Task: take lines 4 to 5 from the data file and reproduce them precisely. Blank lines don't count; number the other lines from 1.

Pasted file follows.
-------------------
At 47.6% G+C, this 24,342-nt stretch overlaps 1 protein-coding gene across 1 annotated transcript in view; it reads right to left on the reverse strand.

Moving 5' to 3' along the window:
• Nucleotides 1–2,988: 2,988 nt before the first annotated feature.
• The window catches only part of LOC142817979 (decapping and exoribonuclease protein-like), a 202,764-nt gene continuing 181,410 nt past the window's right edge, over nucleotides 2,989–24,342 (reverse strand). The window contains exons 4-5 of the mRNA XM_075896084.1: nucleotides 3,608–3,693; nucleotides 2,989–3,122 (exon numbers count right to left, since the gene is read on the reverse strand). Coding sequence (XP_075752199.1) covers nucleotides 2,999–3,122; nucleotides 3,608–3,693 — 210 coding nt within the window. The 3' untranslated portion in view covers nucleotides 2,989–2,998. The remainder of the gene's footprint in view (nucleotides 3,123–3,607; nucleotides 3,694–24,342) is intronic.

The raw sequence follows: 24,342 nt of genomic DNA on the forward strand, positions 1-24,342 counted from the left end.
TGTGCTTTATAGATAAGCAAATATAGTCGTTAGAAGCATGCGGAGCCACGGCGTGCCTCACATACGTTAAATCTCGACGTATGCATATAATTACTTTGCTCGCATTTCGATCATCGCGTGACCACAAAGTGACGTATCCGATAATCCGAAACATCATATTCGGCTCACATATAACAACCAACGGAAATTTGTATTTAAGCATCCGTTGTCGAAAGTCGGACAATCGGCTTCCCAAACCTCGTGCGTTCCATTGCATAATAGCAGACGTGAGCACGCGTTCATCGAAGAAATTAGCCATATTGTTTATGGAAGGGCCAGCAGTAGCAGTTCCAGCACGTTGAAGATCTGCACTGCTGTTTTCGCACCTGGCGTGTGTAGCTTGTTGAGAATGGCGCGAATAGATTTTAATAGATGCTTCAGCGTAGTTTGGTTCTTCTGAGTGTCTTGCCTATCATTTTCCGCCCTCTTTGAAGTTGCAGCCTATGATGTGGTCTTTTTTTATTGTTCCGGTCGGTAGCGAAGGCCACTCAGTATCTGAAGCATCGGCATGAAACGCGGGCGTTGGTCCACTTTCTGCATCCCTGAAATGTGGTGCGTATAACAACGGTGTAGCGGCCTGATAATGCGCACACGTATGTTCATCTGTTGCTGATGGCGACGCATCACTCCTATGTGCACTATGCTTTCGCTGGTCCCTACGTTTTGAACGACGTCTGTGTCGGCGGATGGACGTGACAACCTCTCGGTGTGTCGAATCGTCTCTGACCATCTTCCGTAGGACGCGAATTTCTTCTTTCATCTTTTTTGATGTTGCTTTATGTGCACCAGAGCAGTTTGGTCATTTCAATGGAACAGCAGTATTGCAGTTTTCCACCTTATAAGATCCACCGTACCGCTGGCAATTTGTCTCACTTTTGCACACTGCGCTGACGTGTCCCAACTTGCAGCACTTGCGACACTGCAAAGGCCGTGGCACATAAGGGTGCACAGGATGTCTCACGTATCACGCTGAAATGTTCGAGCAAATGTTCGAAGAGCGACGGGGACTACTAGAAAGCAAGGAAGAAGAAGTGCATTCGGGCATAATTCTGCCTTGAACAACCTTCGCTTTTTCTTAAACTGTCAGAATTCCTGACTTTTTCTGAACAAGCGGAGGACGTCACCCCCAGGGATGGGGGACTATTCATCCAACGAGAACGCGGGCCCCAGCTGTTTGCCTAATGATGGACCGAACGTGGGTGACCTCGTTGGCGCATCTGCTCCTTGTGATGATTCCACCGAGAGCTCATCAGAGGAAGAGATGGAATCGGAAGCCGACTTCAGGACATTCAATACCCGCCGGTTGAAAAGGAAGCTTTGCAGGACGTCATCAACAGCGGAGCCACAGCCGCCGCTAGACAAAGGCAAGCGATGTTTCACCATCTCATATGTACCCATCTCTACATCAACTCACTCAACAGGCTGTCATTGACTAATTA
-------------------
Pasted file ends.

• The window catches only part of LOC142817979 (decapping and exoribonuclease protein-like), a 202,764-nt gene continuing 181,410 nt past the window's right edge, over nucleotides 2,989–24,342 (reverse strand). The window contains exons 4-5 of the mRNA XM_075896084.1: nucleotides 3,608–3,693; nucleotides 2,989–3,122 (exon numbers count right to left, since the gene is read on the reverse strand). Coding sequence (XP_075752199.1) covers nucleotides 2,999–3,122; nucleotides 3,608–3,693 — 210 coding nt within the window. The 3' untranslated portion in view covers nucleotides 2,989–2,998. The remainder of the gene's footprint in view (nucleotides 3,123–3,607; nucleotides 3,694–24,342) is intronic.

The raw sequence follows: 24,342 nt of genomic DNA on the forward strand, positions 1-24,342 counted from the left end.